Many law enforcement experts will tell you that criminals often return to the scene of their crimes, particularly arsonists and bomb makers. So it is ironic when the government allows a convicted terrorist to live in the very neighborhood he once sought to destroy.
This happened July 30 in the case of Victor Alvarez, also known as Mohammed, convicted in the 1993 World Trade Center bombing and in the conspiracy to destroy U.S. landmarks in the New York City area. The conspirators were led by radical Islamic cleric Omar Abdel Rahman and El Sayyid Nosair, an inmate in Attica State prison.
Alvarez was released from federal custody after serving 27 years in prison for his part in the conspiracy.
Alvarez built the improvised explosive devices (IED), a mixture of diesel fuel and ammonium nitrate fertilizer, which would be used to blow up a list of New York targets including the United Nations headquarters, the Lincoln and Holland tunnels, the George Washington Bridge and the FBI’s New York headquarters.
Alvarez also provided an Uzi semi-automatic rifle to the co-conspirators, and was videotaped by FBI agents constructing the IEDs in a house in Queens, N.Y. According to the indictment, Alvarez was to provide the vehicles necessary to transport the bombs to their targets.
According to court documents filed July 30, Alvarez was ordered to submit his post-release residence for prior approval by the U.S. Probation Office. He was approved to live in the Bellevue Men’s Shelter on East 30th Street in Manhattan, within walking distance to the U.N. building, one of the targets of the jihadists’ bomb plot. He has since moved to a hotel in Manhattan as part of New York Mayor Bill de Blasio’s program to house the homeless during the COVID 19 pandemic.
The program, which has been criticized for packing luxury hotels with drug addicts and other criminal types, can now add terrorists to the list.
Alvarez will also be subjected to GPS monitoring and must stay in his residence “at all times.”
However, the litany of exceptions for when Alvarez can be out and about is troubling and could provide him with many opportunities to re-visit more of his targets.
Alvarez’s prison record provides scant evidence that he has been rehabilitated. In 1996, court records show, he was indicted for possession of a weapon and attempted escape. He also racked up more than 150 disciplinary reports for assaulting and threatening officers during his lengthy incarceration.
During his trial, Alvarez’s attorney attempted to paint a picture of a misguided youth with diminished intellectual ability who converted to Islam in his early 20s after watching a program on television.
Andrew C. McCarthy was the chief prosecutor in the 1993 bombing case. He told the Investigative Project on Terrorism that, “without a doubt Alvarez knew what he was doing.”
The jury did not buy it either.
Alvarez was motivated by a radical Islamic teaching that called for the destruction of infidels, whether it be an individual, an institution or a nation.
His commitment was demonstrated as the jury returned a guilty verdict. As he was led out of court, Alvarez shouted in Arabic “Takbir!” and called on other Muslims in the courtroom to respond Allah Akbar.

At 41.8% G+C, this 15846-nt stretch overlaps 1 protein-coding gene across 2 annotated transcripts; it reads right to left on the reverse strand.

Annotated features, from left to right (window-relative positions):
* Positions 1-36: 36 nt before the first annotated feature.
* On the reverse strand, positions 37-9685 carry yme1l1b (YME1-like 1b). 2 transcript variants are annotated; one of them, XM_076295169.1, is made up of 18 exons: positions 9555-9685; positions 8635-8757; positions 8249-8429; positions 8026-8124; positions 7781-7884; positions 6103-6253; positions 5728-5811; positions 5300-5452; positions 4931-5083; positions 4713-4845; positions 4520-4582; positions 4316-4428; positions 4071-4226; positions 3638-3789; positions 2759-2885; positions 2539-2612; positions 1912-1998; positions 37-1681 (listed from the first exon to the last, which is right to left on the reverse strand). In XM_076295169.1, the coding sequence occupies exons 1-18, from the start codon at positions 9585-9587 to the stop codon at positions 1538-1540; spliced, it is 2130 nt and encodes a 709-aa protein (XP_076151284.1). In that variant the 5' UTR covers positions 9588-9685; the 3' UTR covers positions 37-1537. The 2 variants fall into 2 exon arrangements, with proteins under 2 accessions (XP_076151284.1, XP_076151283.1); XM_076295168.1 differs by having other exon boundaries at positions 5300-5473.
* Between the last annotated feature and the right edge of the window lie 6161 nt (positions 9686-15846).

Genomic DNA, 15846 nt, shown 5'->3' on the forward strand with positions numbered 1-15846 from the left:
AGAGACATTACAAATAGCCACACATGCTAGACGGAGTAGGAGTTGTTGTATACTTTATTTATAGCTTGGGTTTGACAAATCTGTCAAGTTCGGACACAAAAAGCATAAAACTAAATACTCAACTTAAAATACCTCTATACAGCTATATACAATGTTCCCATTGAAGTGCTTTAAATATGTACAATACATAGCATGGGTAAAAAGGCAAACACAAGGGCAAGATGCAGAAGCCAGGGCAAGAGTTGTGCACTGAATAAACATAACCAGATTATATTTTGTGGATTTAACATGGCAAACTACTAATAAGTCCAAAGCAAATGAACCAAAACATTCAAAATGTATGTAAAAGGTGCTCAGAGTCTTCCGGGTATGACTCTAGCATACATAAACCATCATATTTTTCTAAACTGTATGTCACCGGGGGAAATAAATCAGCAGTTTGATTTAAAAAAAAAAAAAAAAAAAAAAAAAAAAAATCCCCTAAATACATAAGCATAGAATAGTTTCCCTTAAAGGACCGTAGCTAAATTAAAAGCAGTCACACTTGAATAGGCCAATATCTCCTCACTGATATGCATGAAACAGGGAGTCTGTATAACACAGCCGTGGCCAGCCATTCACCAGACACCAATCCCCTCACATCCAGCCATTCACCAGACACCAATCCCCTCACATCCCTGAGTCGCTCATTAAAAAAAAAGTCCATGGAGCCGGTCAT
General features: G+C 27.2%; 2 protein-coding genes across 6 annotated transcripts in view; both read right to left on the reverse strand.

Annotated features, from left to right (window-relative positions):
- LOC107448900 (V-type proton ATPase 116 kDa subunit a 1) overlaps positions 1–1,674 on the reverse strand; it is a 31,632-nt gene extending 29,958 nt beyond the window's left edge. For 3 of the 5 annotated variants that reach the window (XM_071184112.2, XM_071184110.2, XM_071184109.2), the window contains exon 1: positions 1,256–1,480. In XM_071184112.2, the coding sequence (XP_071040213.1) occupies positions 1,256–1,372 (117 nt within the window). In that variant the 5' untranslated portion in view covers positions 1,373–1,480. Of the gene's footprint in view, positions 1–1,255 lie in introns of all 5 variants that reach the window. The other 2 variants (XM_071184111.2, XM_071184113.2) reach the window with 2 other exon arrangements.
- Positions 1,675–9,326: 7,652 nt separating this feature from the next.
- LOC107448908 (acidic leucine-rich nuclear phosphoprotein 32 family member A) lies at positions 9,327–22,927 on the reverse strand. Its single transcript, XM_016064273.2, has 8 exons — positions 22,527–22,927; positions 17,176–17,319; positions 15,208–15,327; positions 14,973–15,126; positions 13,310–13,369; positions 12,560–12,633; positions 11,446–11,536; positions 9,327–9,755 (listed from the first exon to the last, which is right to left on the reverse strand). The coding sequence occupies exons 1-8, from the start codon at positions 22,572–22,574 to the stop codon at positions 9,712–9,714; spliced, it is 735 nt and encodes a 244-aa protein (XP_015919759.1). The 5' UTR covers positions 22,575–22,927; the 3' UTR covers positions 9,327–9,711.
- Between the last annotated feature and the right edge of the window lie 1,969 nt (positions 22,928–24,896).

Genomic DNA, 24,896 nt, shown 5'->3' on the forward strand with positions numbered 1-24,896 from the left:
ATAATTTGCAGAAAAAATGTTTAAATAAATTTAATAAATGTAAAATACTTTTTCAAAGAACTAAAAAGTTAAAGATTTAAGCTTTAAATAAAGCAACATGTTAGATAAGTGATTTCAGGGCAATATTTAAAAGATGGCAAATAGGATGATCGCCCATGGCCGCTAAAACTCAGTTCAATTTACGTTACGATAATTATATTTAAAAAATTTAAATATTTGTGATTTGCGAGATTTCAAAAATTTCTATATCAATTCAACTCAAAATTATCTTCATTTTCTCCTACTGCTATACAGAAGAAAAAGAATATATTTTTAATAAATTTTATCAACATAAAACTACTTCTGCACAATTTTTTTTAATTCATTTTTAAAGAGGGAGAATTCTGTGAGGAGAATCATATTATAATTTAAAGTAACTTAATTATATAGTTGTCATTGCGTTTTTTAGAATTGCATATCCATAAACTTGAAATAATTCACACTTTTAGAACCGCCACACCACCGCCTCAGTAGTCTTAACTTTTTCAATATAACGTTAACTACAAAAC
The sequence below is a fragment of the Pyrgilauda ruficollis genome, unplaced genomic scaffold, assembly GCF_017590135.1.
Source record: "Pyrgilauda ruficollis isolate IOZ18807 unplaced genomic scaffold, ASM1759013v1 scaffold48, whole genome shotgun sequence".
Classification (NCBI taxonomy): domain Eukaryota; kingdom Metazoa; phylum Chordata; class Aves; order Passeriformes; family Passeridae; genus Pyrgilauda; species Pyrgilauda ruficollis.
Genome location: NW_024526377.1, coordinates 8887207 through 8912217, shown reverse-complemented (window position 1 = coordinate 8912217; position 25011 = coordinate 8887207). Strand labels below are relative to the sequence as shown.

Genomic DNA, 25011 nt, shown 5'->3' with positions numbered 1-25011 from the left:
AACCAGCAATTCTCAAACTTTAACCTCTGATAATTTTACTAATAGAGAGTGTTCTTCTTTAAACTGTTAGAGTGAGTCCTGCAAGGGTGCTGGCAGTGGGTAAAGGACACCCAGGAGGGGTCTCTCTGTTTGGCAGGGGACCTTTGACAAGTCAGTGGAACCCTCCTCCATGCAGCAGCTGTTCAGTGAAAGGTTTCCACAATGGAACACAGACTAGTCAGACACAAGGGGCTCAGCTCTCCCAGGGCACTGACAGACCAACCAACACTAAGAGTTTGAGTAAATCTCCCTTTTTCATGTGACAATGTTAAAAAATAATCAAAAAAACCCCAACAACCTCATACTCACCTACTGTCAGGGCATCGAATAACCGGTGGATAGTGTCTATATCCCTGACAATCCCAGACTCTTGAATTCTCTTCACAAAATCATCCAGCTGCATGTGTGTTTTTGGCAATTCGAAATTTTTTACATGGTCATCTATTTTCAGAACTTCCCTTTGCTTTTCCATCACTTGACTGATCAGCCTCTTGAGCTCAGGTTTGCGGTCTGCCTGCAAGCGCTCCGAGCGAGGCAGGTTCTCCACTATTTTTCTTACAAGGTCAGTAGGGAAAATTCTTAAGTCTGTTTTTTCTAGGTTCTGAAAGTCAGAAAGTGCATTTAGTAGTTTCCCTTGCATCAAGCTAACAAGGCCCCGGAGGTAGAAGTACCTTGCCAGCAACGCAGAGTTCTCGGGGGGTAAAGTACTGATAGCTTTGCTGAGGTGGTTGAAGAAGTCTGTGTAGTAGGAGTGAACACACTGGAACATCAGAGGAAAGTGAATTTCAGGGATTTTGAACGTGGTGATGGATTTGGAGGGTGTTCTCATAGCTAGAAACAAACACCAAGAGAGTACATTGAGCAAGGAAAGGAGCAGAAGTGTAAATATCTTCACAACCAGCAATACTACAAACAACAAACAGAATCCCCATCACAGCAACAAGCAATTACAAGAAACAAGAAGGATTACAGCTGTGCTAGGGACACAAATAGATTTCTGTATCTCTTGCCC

Alvarez was part of a terrorist group prosecutors called “the Jihad Group.” The organization believed that an infidel was anyone who did not hold to their radical interpretation of Islamic law and that jihad was to be waged by any means necessary.
In light of this, U.S. District Judge Vernon S. Broderick ordered Alvarez to attend a de-radicalization program supervised by the U.S. Probation Office. The question why Alvarez was not mandated to attend any de-radicalization program during his 27 years of incarceration may be best explained by John Tunheim, Chief U.S. District Judge for Minnesota. “A frustration of ours, which I hope is being remedied … is that the Bureau of Prisons does not have any deradicalization programs,” he said last year. There are prison rehabilitation programs for substance abusers and sex offenders. None, however, for jailed jihadists.
The U.S. Probation Office in Minnesota is contracting with an experimental German program, called the “Terrorism Disengagement and Deradicalization Program (TDDP),” to provide services for approximately two dozen convicted terrorists, half of whom are Islamic extremists.
The voluntary program, primarily seen as an alternative to incarceration, is not without its problems. Abdullah Yusuf, a Somali-American who was arrested after attempting to travel to Syria and join ISIS, was one of the program’s first participants. He was placed in a halfway house instead of a prison. Shortly after, he was found with a weapon and transferred to the Bureau of Prisons.
The IPT asked the SDNY U.S. Probation Office for specifics regarding any new de-radicalization program for released Islamic terrorists. The program which Alvarez was mandated to attend is still under development, an official said.
Until we have established a successful deradicalization program, we can expect to see more terrorists returning to the scene of the crime.
IPT Senior Fellow Patrick Dunleavy is the former Deputy Inspector General for New York State Department of Corrections and author of The Fertile Soil of Jihad. He currently lectures a class on terrorism for the United States Air Force’s Special Operations School.
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